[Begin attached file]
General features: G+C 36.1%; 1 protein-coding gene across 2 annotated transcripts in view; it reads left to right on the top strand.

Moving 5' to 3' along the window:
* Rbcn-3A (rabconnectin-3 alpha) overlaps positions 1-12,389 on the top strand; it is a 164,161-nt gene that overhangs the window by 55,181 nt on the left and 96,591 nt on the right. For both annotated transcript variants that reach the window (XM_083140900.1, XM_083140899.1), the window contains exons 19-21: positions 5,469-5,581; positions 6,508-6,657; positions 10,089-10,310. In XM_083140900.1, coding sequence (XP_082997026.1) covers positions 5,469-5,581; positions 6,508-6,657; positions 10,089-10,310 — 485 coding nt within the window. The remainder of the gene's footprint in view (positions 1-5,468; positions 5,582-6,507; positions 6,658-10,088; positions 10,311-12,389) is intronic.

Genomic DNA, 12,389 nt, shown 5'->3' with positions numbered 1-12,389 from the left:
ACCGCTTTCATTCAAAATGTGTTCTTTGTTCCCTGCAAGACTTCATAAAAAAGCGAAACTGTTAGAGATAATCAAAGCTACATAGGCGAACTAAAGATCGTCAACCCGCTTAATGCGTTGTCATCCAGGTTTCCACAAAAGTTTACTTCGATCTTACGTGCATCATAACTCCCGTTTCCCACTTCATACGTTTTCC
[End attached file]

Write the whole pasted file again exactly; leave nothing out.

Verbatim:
General features: G+C 36.1%; 1 protein-coding gene across 2 annotated transcripts in view; it reads left to right on the top strand.

Moving 5' to 3' along the window:
* Rbcn-3A (rabconnectin-3 alpha) overlaps positions 1-12,389 on the top strand; it is a 164,161-nt gene that overhangs the window by 55,181 nt on the left and 96,591 nt on the right. For both annotated transcript variants that reach the window (XM_083140900.1, XM_083140899.1), the window contains exons 19-21: positions 5,469-5,581; positions 6,508-6,657; positions 10,089-10,310. In XM_083140900.1, coding sequence (XP_082997026.1) covers positions 5,469-5,581; positions 6,508-6,657; positions 10,089-10,310 — 485 coding nt within the window. The remainder of the gene's footprint in view (positions 1-5,468; positions 5,582-6,507; positions 6,658-10,088; positions 10,311-12,389) is intronic.

Genomic DNA, 12,389 nt, shown 5'->3' with positions numbered 1-12,389 from the left:
ACCGCTTTCATTCAAAATGTGTTCTTTGTTCCCTGCAAGACTTCATAAAAAAGCGAAACTGTTAGAGATAATCAAAGCTACATAGGCGAACTAAAGATCGTCAACCCGCTTAATGCGTTGTCATCCAGGTTTCCACAAAAGTTTACTTCGATCTTACGTGCATCATAACTCCCGTTTCCCACTTCATACGTTTTCC